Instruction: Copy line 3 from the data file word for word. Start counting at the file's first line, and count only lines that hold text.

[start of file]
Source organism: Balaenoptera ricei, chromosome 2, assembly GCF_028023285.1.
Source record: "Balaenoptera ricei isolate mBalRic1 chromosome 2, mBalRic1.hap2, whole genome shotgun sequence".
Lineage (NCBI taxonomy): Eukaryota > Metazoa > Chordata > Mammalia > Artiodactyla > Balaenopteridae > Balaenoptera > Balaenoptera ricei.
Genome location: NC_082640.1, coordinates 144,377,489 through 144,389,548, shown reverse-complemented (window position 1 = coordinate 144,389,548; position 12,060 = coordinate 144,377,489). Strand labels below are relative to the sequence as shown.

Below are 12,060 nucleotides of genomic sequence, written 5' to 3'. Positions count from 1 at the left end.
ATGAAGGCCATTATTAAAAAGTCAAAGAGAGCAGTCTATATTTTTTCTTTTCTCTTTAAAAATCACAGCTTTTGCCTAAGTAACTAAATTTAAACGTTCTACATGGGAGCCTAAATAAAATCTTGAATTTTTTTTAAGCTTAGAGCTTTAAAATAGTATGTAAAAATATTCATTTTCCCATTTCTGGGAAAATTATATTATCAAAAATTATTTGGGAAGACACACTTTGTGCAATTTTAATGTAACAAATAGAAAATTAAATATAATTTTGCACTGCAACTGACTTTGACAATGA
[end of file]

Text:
Lineage (NCBI taxonomy): Eukaryota > Metazoa > Chordata > Mammalia > Artiodactyla > Balaenopteridae > Balaenoptera > Balaenoptera ricei.